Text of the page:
Spencer W. Kimball
To slow down this ever increasing rate of juvenile delinquency, there is a growing cry: “We must have more detention homes and reformatories. We need more public money appropriated for better facilities, more highly trained specialists, social workers, psychologists and psychiatrists. We need larger jails, more police.” Certainly, it must be apparent that all this is but an attempted control of a malady of epidemic proportions. Have the experts failed? Isn’t it time to come back to fundamentals? “We need more money,” they say, but we have spent in the last decade $78 billion on elementary and high schools for the children, yet delinquency increases; $110 billion on cars; $127 billion for recreation, and still immorality, hoodlumism, sadism, and vandalism grow apace, and to make it worse, $180 billion in cosmetics, tobacco, and alcohol. No — money is not the answer! Surely we must realize that an ounce of prevention is worth tons of cure.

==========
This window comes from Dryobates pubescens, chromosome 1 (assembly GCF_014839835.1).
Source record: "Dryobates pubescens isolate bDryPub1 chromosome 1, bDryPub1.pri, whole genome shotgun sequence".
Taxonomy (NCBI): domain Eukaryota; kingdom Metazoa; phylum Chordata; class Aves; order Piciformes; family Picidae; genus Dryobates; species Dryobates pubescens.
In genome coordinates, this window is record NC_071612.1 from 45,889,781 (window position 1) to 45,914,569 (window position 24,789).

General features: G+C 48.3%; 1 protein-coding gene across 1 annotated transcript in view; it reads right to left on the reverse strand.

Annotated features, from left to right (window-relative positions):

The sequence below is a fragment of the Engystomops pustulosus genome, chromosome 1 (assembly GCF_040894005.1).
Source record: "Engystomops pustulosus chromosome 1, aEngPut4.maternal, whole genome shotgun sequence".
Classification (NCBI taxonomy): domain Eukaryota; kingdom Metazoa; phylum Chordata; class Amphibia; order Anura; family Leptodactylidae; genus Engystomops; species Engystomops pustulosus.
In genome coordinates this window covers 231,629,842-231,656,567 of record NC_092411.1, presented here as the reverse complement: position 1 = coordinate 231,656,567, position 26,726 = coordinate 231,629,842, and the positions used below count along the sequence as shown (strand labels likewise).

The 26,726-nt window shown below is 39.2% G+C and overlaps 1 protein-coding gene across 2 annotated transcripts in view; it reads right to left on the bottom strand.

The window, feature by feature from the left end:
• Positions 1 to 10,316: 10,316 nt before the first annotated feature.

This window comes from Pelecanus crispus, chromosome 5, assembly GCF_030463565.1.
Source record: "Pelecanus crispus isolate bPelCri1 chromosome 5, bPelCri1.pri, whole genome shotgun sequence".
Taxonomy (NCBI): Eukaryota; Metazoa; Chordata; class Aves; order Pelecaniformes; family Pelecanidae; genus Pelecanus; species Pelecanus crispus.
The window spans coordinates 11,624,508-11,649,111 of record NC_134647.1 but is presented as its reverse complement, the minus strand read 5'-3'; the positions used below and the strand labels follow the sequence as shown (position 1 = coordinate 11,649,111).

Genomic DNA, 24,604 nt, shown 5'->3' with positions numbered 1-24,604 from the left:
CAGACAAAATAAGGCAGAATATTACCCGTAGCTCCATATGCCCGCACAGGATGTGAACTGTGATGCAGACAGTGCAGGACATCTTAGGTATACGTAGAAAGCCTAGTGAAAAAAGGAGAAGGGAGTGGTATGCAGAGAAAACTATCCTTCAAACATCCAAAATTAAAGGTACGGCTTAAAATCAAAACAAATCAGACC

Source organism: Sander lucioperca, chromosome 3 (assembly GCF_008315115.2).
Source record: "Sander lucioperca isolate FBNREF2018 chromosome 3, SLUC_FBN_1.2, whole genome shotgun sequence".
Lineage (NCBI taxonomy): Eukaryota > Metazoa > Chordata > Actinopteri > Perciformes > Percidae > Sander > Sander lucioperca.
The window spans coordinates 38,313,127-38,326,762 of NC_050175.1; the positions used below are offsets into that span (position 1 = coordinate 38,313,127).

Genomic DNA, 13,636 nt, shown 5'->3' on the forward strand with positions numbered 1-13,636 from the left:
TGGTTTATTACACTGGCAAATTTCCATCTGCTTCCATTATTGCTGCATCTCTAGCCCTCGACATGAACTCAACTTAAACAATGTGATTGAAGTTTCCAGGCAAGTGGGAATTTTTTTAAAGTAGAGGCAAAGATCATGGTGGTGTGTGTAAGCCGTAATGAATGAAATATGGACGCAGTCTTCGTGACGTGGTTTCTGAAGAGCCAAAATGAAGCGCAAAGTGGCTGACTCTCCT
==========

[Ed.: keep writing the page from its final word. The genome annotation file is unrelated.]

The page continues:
Neil J. Flinders
The common response to problems in contemporary education is to complain about a lack of dollars, materials, and facilities. But the most fundamental issues we face cannot be resolved simply by allocating more money, newer books and technology, and better facilities. The need is evident to free ourselves from following conflicting value structures–believing that right and wrong are different at home, at school, at work, and at play. The current doctrine that all value choices are correct–depending on the period, place and people–must be replaced with principles of right and wrong that transcend personal desires or social norms.